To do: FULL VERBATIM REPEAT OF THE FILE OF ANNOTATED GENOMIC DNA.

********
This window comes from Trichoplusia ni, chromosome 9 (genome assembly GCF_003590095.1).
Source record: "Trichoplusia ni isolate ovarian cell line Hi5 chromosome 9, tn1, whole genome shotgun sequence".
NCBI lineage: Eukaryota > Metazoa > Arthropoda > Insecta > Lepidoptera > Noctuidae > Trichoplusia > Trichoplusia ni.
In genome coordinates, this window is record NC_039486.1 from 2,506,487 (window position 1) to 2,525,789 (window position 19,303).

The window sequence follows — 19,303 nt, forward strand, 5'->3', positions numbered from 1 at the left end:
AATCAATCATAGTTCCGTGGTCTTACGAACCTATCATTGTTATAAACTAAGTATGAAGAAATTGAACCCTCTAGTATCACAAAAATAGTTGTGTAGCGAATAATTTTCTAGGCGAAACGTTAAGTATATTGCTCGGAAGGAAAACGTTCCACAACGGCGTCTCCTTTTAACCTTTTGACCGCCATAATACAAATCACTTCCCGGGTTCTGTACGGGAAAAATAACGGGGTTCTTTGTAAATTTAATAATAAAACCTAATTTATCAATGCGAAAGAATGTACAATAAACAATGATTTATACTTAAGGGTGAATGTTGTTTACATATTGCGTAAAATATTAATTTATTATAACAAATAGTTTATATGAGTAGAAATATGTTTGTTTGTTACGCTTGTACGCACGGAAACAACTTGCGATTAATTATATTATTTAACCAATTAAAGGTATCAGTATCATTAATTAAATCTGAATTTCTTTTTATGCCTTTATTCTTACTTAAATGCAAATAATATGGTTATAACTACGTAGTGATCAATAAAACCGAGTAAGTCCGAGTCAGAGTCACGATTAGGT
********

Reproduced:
This window comes from Trichoplusia ni, chromosome 9 (genome assembly GCF_003590095.1).
Source record: "Trichoplusia ni isolate ovarian cell line Hi5 chromosome 9, tn1, whole genome shotgun sequence".
NCBI lineage: Eukaryota > Metazoa > Arthropoda > Insecta > Lepidoptera > Noctuidae > Trichoplusia > Trichoplusia ni.
In genome coordinates, this window is record NC_039486.1 from 2,506,487 (window position 1) to 2,525,789 (window position 19,303).

The window sequence follows — 19,303 nt, forward strand, 5'->3', positions numbered from 1 at the left end:
AATCAATCATAGTTCCGTGGTCTTACGAACCTATCATTGTTATAAACTAAGTATGAAGAAATTGAACCCTCTAGTATCACAAAAATAGTTGTGTAGCGAATAATTTTCTAGGCGAAACGTTAAGTATATTGCTCGGAAGGAAAACGTTCCACAACGGCGTCTCCTTTTAACCTTTTGACCGCCATAATACAAATCACTTCCCGGGTTCTGTACGGGAAAAATAACGGGGTTCTTTGTAAATTTAATAATAAAACCTAATTTATCAATGCGAAAGAATGTACAATAAACAATGATTTATACTTAAGGGTGAATGTTGTTTACATATTGCGTAAAATATTAATTTATTATAACAAATAGTTTATATGAGTAGAAATATGTTTGTTTGTTACGCTTGTACGCACGGAAACAACTTGCGATTAATTATATTATTTAACCAATTAAAGGTATCAGTATCATTAATTAAATCTGAATTTCTTTTTATGCCTTTATTCTTACTTAAATGCAAATAATATGGTTATAACTACGTAGTGATCAATAAAACCGAGTAAGTCCGAGTCAGAGTCACGATTAGGT